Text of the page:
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Chefs from Delhi to Djakarta have been peeking at each other's cook books.

United by their traditional use of spices, complex marinades, and tangy sauces, the cuisines of Southeast Asia and India offer similar lively blends of ingredients. So interchangeable are many of their basic foods and seasonings (which may have different names and be used in different ways) that one might imagine chefs from Delhi to Djakarta peeking at one another' cook books as they grill their skewered meats, grind their curry powders, and hand-spin their noodles.

States (or satays), for example, are generally considered Indonesia and Malaysian, but they may well turn up in Chinese restaurants, just as curries (usually regarded as Indian) are likely to appear on Indonesian, Thai, and Vietnamese menus.

Relations among these nationalities have not been frictionless, but they have been fruitful--to the extent that it is hard to say who first devised the art of combining meat and fruit. But why struggle to apportion credit? Let us rather thank all contributors, including Robert Reed.

Robert's Pork Sates 2/3 cup boiling water 2/3 cup unsweetened shredded coconut 1 pound lean boneless pork butt or shoulder 1/4 cup salad oil 1 tablespoon frozen orange juice concentrate, thawed 1 tablespoon lemon juice 1 teaspoon each minced fresh ginger and sugar 1-1/2 tablespoons soy sauce 1 clove garlic, minced or pressed 4 fresh pineapple slices, each 1/2 to 3/4 inch thick, peeled 4 small slightly green bananas, peeled 3 cups hot cooked rice

In a small bowl, pour boiling water over coconut and let stand about 15 minutes.

Trim excess fat from pork; discard fat and cut meat into about 1-inch cubes.

Pour coconut mixture into a wire strainer over a bowl; press coconut to remove as much liquid as possible. Set coconut aside. Add to coconut liquid the oil, orange juice concentrate, lemon juice, ginger, sugar, soy sauce, and garlic, then stir in pork. Mix well and let stand 30 to 40 minutes at room temperature.

Meanwhile, spread the coconut in a 9- or 10-inch round or square pan. Broil about 6 inches from heat, stirring frequently, until the coconut is evenly browned, 10 to 12 minutes; set aside.

Lift pork from marinade, drain briefly, then thread on 4 slender wooden or metal skewers, leaving about 1/4 inch between pieces; reserve marinade.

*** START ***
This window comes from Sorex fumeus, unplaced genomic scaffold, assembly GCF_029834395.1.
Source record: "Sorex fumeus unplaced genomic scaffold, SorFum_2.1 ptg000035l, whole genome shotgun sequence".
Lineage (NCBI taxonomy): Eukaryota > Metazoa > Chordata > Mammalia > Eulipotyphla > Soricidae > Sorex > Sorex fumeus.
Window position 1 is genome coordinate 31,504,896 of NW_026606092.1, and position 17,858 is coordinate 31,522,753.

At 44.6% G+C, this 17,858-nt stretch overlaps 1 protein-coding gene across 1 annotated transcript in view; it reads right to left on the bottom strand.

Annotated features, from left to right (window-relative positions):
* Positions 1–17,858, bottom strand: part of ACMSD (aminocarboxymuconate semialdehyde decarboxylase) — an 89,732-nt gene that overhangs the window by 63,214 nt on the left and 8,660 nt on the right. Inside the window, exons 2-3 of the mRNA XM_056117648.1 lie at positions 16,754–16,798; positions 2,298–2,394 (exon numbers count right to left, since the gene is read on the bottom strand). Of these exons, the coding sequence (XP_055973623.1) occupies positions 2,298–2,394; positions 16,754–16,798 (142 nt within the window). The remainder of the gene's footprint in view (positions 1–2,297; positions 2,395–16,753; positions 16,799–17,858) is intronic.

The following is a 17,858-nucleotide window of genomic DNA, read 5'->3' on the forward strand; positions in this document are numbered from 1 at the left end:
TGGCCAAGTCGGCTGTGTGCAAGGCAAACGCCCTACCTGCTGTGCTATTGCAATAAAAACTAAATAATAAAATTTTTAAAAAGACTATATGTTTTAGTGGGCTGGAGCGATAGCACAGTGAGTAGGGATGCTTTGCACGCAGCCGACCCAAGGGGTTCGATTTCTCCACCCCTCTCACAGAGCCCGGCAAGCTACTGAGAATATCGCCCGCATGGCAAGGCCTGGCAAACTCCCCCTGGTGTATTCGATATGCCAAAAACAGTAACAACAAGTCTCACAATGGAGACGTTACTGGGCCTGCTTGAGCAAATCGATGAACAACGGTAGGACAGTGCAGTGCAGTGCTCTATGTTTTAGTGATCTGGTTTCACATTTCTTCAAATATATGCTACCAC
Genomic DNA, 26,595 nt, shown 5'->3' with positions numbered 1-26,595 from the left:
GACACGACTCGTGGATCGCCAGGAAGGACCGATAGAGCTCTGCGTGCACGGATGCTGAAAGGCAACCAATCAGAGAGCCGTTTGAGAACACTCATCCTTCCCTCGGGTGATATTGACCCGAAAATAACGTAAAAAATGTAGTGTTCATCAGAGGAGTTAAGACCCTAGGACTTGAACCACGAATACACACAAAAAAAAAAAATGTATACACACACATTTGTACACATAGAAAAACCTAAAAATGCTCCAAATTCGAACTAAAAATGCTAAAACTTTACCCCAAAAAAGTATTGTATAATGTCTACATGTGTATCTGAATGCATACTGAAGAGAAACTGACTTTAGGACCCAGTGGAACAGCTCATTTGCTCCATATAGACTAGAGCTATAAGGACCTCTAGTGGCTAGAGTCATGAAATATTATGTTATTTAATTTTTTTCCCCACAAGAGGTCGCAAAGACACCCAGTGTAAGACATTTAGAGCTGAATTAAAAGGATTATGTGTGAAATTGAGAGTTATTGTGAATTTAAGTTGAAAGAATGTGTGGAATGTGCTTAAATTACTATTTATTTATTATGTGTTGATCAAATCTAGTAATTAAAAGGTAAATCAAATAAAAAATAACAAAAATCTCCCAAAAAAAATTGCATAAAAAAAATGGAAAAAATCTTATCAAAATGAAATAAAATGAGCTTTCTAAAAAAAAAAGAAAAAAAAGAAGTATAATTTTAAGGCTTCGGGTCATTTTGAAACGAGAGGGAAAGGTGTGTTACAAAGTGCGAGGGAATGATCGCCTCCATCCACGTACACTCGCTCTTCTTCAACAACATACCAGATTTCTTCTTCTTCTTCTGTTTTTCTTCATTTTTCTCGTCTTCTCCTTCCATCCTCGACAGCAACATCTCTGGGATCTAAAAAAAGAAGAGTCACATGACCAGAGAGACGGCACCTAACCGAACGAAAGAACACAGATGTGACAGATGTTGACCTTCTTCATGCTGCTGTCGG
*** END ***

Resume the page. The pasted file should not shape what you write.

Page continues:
To barbecue, place skewers on grill 4 to 6 inches above a solid bed of hot coals. Cook, turning and basting frequently with reserved marinade, until lightly browned on all sides and no longer pink in center (cut to test), about 10 minutes total. Right after putting pork on grill, place pineapple slices and bananas alongside meat. Baste with marinade and turn once or twice until lightly glazed and heated through.

To broil, place a 12- by 14-inch broiler pan about 2 inches from heat for about 3 minutes to warm pan. Quickly lay skewers in center of pan and return pan to broiler. Broil meat, turning to cook evenly, until it is no longer pink in center (cut to test), about 10 minutes total. About 3 minutes after you put meat in pan, lay pineapple and bananas around skewers and broil until hot and glazed, turning once or twice. Baste meat and fruit frequently with reserved marinade.

Stir coconut into hot cooked rice. Offer rice with the pork and fruit. Serves 4.

The world is divided into three kinds of people: those who love cilantro (fresh coriander), those who hate it, and those who have never heard of it. To the first group, the other two must live hopelessly deprived existences.

Not to be deprived, Joseph Moehler's shrimp Kino features cilantro in greater than usual quantity. The herb's distinctive flavor (resembling a cross between parsley and orange peel) blends with the dish's other unusual elements--tomatillos and mint--to create a delicious entree that will have your guests guessing.

Shrimp Kino 1 pound asparagus 3 tablespoons butter or margarine 3 tablespoons olive oil or salad oil 1 cup diced celery 2 tomatillos (about 2-in. diameter, with pods removed), diced 1/2 cup chopped fresh cilantro 1 tablespoon chopped fresh mint 1-1/2 tablespoons lemon juice 1 pound medium-zie shrimp, shelled and deveined Salt and pepper 3 to 4 cups hot cooked rice

Discard tough asparagus ends, then cut spears diagonally into 1/2-inch-long pieces; set aside.